Relient K - Collapsible Lung
Record Label: Mono vs. Stereo
Release Date: July 2, 2013
People are up in arms because Relient K has released an album they don't like. Are you really shocked they released an album like this, or are you more shocked because they didn't write an album like Mmhmm and Two Lefts Don't Make a Right…..But Three Do? The reality is this: Matthew Thiessen is an in-demand songwriter who has co-written with the likes of Owl City, Katy Perry, Glen Ballard and Jon Forefoman of Switchfoot, among others. To date, the band has charted on crossover charts and has never once taken their craft too seriously. Moreover, they haven't had a substantial hit on the non-Christian charts since 2005's "Who I Am Hates Who I've Been."
On the whole Collapsible Lung really isn't that awful. In fact its par for the course for many CCM mainstream outfits. Gosh, really, would you rather listen to a One Direction record? While the first half of the album (the first six) have few if any noteworthy efforts, the dizzy and caffeinated "If I Could Take You Home" is arguable the best of the first half. While it is hard to quantify, there's a charisma, urgency and enveloping quality that its three predecessors completely lacked. In all sincerity, if Relient K wants to color their songs in this synth-driven direction, well, that might be kind of nifty. On the contrary if the band wants to chase down the watered-down radio pop of "Lost Boy," the busy and clumsy Hollywood pop that is "Boomerang" and the sun-drenched though slightly shallow "Don't Blink," well then we certainly have problems. Ditto to the slightly reggae "Can't Complain," a composition that feels strangely borrowed from the Bruno Mars songbook circa Doowops and Hooligans.
Thankfully, Collapsible Lung is not an EP and the disc continues onward. While the regrettable "Gloria" is a total throwaway, the synth-driven "PTL" is vintage Relient K and has little to dislike. Frontman Matthew Thiessen is a champion for self-effacing, self-doubting and self-introspection and "PTL" is veritable proof of that. Similarly, the Beatles-esque "Disaster" is absolutely dynamic. Equal parts magnetic, radiant and shimmering it is everything that makes Relient K great. Not one to stall momentum, the band continues with the forlorn "When You Were My Baby," another dose of classic Relient K that should do plenty to keep the fanbase satiated. Arguably the best on the album is the country-tinged ballad "Sweeter," an affecting, relatable and easy-to-please paean to bitter ache that is Thiessen at his most crestfallen and tortured. When the album closes with the steady and engaging title track, the urge to go back to "PTL" and listen again is actually present.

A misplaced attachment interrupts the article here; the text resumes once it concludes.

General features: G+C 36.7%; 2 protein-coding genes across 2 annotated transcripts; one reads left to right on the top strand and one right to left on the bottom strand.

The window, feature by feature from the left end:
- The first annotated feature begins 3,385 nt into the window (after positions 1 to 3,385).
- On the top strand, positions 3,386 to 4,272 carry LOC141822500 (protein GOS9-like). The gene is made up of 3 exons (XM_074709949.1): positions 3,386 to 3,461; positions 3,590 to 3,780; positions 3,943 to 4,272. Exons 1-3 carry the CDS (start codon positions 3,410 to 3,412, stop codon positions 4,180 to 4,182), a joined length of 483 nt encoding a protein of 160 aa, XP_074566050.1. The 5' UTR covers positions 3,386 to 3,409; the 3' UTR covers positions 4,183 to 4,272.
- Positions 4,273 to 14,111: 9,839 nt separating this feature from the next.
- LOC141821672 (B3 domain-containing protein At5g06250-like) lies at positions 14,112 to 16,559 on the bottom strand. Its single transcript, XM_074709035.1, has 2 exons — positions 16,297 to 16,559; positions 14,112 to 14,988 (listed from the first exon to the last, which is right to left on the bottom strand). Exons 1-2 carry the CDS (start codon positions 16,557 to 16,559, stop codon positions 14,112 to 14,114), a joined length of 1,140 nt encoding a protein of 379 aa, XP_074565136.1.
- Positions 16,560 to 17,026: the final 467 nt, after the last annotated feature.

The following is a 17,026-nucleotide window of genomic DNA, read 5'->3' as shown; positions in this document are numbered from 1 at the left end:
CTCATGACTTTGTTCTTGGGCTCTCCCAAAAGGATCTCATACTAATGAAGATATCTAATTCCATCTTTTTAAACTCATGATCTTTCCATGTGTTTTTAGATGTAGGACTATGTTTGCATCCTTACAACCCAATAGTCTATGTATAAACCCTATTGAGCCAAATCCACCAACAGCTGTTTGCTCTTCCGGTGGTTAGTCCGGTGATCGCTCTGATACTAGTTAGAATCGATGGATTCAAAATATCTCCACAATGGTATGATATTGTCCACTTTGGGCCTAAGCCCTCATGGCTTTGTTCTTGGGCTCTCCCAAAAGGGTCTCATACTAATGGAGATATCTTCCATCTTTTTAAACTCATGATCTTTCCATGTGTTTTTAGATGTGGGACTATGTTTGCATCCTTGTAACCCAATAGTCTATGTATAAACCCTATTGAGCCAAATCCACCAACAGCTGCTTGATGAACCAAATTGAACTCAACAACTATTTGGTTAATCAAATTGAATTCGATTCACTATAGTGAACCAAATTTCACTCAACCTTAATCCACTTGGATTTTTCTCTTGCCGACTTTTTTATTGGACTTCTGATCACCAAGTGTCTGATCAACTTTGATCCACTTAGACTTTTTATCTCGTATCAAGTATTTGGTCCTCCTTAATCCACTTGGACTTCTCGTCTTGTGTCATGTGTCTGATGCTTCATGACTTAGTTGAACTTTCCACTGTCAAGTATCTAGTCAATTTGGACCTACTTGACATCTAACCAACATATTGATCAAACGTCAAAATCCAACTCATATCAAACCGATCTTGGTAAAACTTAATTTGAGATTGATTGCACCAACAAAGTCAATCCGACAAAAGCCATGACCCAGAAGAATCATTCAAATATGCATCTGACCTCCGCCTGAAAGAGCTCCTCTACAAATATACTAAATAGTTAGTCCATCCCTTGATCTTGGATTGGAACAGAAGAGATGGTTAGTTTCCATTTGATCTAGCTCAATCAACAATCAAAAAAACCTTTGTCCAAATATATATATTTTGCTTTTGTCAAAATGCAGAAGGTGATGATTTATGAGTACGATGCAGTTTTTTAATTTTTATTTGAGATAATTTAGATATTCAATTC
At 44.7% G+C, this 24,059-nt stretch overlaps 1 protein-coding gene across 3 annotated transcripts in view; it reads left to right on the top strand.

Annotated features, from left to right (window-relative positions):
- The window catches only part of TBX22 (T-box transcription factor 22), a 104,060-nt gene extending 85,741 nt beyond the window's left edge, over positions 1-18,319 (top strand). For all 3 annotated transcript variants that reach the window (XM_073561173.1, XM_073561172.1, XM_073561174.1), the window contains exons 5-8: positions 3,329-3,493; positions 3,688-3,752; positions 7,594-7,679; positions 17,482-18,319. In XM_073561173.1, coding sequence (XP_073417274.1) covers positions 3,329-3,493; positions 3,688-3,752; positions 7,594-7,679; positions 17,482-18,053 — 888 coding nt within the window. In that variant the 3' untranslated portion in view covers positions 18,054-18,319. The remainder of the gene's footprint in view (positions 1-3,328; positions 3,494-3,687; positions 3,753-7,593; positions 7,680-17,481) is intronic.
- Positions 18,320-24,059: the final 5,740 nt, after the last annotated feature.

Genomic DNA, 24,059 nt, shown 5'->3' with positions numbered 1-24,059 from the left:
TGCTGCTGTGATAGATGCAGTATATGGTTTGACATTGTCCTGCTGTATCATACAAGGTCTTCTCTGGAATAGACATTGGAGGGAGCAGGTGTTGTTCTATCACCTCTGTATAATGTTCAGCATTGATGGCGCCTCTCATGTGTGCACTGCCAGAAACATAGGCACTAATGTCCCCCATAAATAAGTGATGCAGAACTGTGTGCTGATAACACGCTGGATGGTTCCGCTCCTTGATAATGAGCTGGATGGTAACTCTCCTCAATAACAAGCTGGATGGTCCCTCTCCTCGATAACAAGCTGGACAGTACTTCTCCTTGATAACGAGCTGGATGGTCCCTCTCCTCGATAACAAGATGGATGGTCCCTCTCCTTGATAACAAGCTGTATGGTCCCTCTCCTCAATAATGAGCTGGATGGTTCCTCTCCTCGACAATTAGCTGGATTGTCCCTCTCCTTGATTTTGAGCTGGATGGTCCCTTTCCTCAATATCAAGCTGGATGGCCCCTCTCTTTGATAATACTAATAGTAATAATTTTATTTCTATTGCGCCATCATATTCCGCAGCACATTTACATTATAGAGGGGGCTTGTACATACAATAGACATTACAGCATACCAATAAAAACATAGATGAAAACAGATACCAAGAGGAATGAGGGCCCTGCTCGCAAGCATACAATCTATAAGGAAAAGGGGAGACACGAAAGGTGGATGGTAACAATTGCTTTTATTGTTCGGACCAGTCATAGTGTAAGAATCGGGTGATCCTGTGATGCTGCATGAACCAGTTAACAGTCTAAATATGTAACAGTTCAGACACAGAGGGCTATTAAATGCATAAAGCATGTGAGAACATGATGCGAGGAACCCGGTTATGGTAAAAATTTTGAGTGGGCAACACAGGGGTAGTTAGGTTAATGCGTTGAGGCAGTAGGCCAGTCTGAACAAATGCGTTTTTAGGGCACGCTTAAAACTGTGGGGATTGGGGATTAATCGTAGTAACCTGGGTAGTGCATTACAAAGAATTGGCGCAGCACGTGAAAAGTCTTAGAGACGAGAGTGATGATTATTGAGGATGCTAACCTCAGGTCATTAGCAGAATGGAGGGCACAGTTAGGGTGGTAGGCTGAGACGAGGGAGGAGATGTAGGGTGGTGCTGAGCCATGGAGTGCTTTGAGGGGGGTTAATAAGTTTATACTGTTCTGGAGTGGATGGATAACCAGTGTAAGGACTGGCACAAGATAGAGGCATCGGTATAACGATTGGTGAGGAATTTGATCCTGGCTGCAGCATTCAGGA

The final takeaway of this release is two-fold. Firstly, the fact that the band can release songs like "Gloria," "Lost Boy" and "Cant Complain," at this stage in their career is an absolute shame, but plenty of bands have done far worse. The second reality is this: Anyone who discredits the album's back half is clearly jaded and disgruntled with the seriously weak aspects of the first half. While the album does veer closer towards Maroon 5 and Bruno Mars than say that of Jimmy Eat World or HelloGoodbye, Collapsible Lung is still a commendable effort from a band who seems more than content to keep churning out tunes. While it pales in comparison to both K is For Karaoke and Forget and Not Slow Down, it isn't a complete miss. In an era when bands quit long before they should (Acceptance, Copeland, The Graduate), it is refreshing to see a band keep churning out music and never losing sight of that inescapable dream.
What a persuasive review -- makes me want to re-listen to this album again (minus "Gloria"). Well done, Gregory. You put the right spin on this, dropping accurate critiques and a dose of reality for all the bitching that's been happening here in regards to this band/album. I get it -- not a huge fan of the way this album came together, but yes, I get it. Matt T. had to do this, for himself, especially after the weight that was FANSD's thematic material.
I enjoy the album, I'd rate it about the same. Although, I think it is better the K is for Karaoke. Also, I found the first half to be very good. Minus Boomerang which is alright. Gloria is pretty bad.
I like this album. I understand that it is a step away from their usual sound, but sometimes a band needs to step back and see what they've done and experiment with a new sound, instead of using the same formula over and over again.
How they could release this AFTER Forget and Not Slow Down is what everyone (including me) is disappointed about. This album is passable with no lasting value. I still can't believe we waited so long and this was the result.
Great review, nice to see something to balance the negativity out. While I can't say I didn't want to hear FANSD part 2 (or Mmhmm part 2 or Five Score part 2), RK has always written what they want and never repeated themselves.
There's definitely 5+ fantastic songs on here, and really only one or two tracks I'd throw out. I thought Don't Blink was a highlight though - and the most FANSDish track though :)
I think this is pretty fair. It's grown on me enough, and I do like several songs on it. I don't think it'll be any fan's favorite album, but it's still enjoyable once you get past the "wow this is the polar opposite of FANSD."